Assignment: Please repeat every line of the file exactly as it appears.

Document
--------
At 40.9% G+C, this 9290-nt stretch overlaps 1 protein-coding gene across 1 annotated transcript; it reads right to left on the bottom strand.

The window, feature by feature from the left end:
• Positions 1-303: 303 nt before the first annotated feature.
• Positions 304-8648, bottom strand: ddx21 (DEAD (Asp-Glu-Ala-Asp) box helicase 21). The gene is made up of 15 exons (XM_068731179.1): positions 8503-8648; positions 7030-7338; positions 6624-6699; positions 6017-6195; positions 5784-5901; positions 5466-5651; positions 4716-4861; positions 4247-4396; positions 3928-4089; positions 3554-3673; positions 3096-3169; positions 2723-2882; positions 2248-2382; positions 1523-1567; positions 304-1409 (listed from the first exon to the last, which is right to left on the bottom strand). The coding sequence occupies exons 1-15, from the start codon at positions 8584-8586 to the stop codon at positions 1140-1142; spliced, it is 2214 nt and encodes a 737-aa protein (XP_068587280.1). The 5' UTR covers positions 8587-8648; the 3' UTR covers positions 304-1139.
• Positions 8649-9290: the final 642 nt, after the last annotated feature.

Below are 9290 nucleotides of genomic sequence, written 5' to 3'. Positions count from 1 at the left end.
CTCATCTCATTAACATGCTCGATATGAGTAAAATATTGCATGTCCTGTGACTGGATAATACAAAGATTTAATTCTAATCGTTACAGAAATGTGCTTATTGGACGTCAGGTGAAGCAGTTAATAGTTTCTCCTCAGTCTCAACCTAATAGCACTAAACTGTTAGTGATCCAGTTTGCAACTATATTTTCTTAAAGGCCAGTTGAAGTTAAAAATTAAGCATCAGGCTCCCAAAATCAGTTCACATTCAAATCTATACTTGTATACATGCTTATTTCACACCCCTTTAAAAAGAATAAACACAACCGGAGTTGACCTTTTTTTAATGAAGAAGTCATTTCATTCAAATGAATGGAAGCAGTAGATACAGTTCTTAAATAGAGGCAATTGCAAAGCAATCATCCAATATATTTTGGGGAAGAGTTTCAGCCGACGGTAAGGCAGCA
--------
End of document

At 40.9% G+C, this 9290-nt stretch overlaps 1 protein-coding gene across 1 annotated transcript; it reads right to left on the bottom strand.

The window, feature by feature from the left end:
• Positions 1-303: 303 nt before the first annotated feature.
• Positions 304-8648, bottom strand: ddx21 (DEAD (Asp-Glu-Ala-Asp) box helicase 21). The gene is made up of 15 exons (XM_068731179.1): positions 8503-8648; positions 7030-7338; positions 6624-6699; positions 6017-6195; positions 5784-5901; positions 5466-5651; positions 4716-4861; positions 4247-4396; positions 3928-4089; positions 3554-3673; positions 3096-3169; positions 2723-2882; positions 2248-2382; positions 1523-1567; positions 304-1409 (listed from the first exon to the last, which is right to left on the bottom strand). The coding sequence occupies exons 1-15, from the start codon at positions 8584-8586 to the stop codon at positions 1140-1142; spliced, it is 2214 nt and encodes a 737-aa protein (XP_068587280.1). The 5' UTR covers positions 8587-8648; the 3' UTR covers positions 304-1139.
• Positions 8649-9290: the final 642 nt, after the last annotated feature.

Below are 9290 nucleotides of genomic sequence, written 5' to 3'. Positions count from 1 at the left end.
CTCATCTCATTAACATGCTCGATATGAGTAAAATATTGCATGTCCTGTGACTGGATAATACAAAGATTTAATTCTAATCGTTACAGAAATGTGCTTATTGGACGTCAGGTGAAGCAGTTAATAGTTTCTCCTCAGTCTCAACCTAATAGCACTAAACTGTTAGTGATCCAGTTTGCAACTATATTTTCTTAAAGGCCAGTTGAAGTTAAAAATTAAGCATCAGGCTCCCAAAATCAGTTCACATTCAAATCTATACTTGTATACATGCTTATTTCACACCCCTTTAAAAAGAATAAACACAACCGGAGTTGACCTTTTTTTAATGAAGAAGTCATTTCATTCAAATGAATGGAAGCAGTAGATACAGTTCTTAAATAGAGGCAATTGCAAAGCAATCATCCAATATATTTTGGGGAAGAGTTTCAGCCGACGGTAAGGCAGCA